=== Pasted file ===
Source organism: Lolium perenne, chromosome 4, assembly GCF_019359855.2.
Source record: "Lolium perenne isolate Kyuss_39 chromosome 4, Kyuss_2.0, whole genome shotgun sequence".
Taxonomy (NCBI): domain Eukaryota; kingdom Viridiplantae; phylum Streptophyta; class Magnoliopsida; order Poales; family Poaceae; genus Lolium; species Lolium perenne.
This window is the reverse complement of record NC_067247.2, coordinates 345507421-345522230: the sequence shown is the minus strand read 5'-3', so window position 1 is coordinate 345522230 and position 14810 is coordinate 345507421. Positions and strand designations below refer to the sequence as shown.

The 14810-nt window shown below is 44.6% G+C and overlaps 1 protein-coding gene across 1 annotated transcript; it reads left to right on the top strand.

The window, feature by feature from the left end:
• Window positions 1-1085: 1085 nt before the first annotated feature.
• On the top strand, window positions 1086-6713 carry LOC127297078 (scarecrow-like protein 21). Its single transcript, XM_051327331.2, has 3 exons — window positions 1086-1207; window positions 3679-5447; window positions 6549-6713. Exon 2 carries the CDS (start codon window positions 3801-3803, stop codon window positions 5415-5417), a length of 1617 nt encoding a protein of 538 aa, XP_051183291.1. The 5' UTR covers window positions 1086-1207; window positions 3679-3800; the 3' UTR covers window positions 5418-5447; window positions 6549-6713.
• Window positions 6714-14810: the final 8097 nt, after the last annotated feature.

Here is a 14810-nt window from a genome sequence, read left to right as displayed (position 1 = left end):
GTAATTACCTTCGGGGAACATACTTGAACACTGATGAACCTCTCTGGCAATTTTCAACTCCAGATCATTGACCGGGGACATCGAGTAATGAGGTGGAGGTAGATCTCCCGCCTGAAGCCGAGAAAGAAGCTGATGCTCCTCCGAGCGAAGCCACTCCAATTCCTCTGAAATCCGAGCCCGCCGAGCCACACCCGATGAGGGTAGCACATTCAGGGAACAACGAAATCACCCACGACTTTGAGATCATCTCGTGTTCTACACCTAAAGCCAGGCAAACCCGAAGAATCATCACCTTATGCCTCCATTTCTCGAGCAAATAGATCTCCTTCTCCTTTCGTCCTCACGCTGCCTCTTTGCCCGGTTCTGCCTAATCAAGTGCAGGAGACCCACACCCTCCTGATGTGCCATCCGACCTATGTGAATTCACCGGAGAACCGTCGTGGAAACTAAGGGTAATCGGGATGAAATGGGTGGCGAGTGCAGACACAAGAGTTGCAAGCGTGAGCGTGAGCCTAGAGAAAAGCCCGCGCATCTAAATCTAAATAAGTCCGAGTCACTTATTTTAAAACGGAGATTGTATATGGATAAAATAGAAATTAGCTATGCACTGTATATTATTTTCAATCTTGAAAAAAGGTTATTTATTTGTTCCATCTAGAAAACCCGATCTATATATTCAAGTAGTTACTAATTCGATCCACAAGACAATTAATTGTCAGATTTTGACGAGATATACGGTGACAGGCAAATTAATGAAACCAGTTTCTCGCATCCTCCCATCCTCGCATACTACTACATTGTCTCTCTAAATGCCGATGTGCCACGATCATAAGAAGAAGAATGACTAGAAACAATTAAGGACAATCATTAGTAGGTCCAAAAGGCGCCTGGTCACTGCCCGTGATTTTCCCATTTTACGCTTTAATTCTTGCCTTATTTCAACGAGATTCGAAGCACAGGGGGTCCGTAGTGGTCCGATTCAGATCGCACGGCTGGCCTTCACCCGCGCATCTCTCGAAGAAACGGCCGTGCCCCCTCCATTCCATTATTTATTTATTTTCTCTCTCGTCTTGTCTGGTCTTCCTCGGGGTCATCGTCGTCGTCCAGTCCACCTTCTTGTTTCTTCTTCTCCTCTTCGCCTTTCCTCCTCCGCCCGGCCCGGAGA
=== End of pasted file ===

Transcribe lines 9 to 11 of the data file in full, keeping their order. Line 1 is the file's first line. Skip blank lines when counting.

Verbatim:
• Window positions 6714-14810: the final 8097 nt, after the last annotated feature.

Here is a 14810-nt window from a genome sequence, read left to right as displayed (position 1 = left end):
GTAATTACCTTCGGGGAACATACTTGAACACTGATGAACCTCTCTGGCAATTTTCAACTCCAGATCATTGACCGGGGACATCGAGTAATGAGGTGGAGGTAGATCTCCCGCCTGAAGCCGAGAAAGAAGCTGATGCTCCTCCGAGCGAAGCCACTCCAATTCCTCTGAAATCCGAGCCCGCCGAGCCACACCCGATGAGGGTAGCACATTCAGGGAACAACGAAATCACCCACGACTTTGAGATCATCTCGTGTTCTACACCTAAAGCCAGGCAAACCCGAAGAATCATCACCTTATGCCTCCATTTCTCGAGCAAATAGATCTCCTTCTCCTTTCGTCCTCACGCTGCCTCTTTGCCCGGTTCTGCCTAATCAAGTGCAGGAGACCCACACCCTCCTGATGTGCCATCCGACCTATGTGAATTCACCGGAGAACCGTCGTGGAAACTAAGGGTAATCGGGATGAAATGGGTGGCGAGTGCAGACACAAGAGTTGCAAGCGTGAGCGTGAGCCTAGAGAAAAGCCCGCGCATCTAAATCTAAATAAGTCCGAGTCACTTATTTTAAAACGGAGATTGTATATGGATAAAATAGAAATTAGCTATGCACTGTATATTATTTTCAATCTTGAAAAAAGGTTATTTATTTGTTCCATCTAGAAAACCCGATCTATATATTCAAGTAGTTACTAATTCGATCCACAAGACAATTAATTGTCAGATTTTGACGAGATATACGGTGACAGGCAAATTAATGAAACCAGTTTCTCGCATCCTCCCATCCTCGCATACTACTACATTGTCTCTCTAAATGCCGATGTGCCACGATCATAAGAAGAAGAATGACTAGAAACAATTAAGGACAATCATTAGTAGGTCCAAAAGGCGCCTGGTCACTGCCCGTGATTTTCCCATTTTACGCTTTAATTCTTGCCTTATTTCAACGAGATTCGAAGCACAGGGGGTCCGTAGTGGTCCGATTCAGATCGCACGGCTGGCCTTCACCCGCGCATCTCTCGAAGAAACGGCCGTGCCCCCTCCATTCCATTATTTATTTATTTTCTCTCTCGTCTTGTCTGGTCTTCCTCGGGGTCATCGTCGTCGTCCAGTCCACCTTCTTGTTTCTTCTTCTCCTCTTCGCCTTTCCTCCTCCGCCCGGCCCGGAGA